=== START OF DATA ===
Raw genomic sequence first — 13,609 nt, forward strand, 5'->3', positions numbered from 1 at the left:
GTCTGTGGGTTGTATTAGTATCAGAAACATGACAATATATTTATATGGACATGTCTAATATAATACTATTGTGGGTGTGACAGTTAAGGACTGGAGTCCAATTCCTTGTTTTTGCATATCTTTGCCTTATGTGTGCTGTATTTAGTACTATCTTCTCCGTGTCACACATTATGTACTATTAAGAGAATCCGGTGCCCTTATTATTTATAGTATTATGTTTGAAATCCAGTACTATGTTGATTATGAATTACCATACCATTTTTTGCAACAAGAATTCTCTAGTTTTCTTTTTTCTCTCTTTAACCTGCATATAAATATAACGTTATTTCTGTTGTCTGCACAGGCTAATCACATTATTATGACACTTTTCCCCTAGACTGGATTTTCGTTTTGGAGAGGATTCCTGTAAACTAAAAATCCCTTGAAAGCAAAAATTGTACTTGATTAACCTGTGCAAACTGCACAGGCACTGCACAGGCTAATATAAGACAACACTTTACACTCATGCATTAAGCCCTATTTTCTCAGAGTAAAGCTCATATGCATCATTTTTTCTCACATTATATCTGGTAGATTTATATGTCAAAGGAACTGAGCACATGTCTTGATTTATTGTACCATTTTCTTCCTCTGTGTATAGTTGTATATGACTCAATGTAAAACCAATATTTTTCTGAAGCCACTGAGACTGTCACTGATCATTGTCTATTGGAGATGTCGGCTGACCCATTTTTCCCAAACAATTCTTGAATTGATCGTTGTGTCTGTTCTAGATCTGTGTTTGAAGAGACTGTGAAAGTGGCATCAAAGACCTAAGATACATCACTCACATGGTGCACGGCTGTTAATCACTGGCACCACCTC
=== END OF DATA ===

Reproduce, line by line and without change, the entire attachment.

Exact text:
Raw genomic sequence first — 13,609 nt, forward strand, 5'->3', positions numbered from 1 at the left:
GTCTGTGGGTTGTATTAGTATCAGAAACATGACAATATATTTATATGGACATGTCTAATATAATACTATTGTGGGTGTGACAGTTAAGGACTGGAGTCCAATTCCTTGTTTTTGCATATCTTTGCCTTATGTGTGCTGTATTTAGTACTATCTTCTCCGTGTCACACATTATGTACTATTAAGAGAATCCGGTGCCCTTATTATTTATAGTATTATGTTTGAAATCCAGTACTATGTTGATTATGAATTACCATACCATTTTTTGCAACAAGAATTCTCTAGTTTTCTTTTTTCTCTCTTTAACCTGCATATAAATATAACGTTATTTCTGTTGTCTGCACAGGCTAATCACATTATTATGACACTTTTCCCCTAGACTGGATTTTCGTTTTGGAGAGGATTCCTGTAAACTAAAAATCCCTTGAAAGCAAAAATTGTACTTGATTAACCTGTGCAAACTGCACAGGCACTGCACAGGCTAATATAAGACAACACTTTACACTCATGCATTAAGCCCTATTTTCTCAGAGTAAAGCTCATATGCATCATTTTTTCTCACATTATATCTGGTAGATTTATATGTCAAAGGAACTGAGCACATGTCTTGATTTATTGTACCATTTTCTTCCTCTGTGTATAGTTGTATATGACTCAATGTAAAACCAATATTTTTCTGAAGCCACTGAGACTGTCACTGATCATTGTCTATTGGAGATGTCGGCTGACCCATTTTTCCCAAACAATTCTTGAATTGATCGTTGTGTCTGTTCTAGATCTGTGTTTGAAGAGACTGTGAAAGTGGCATCAAAGACCTAAGATACATCACTCACATGGTGCACGGCTGTTAATCACTGGCACCACCTC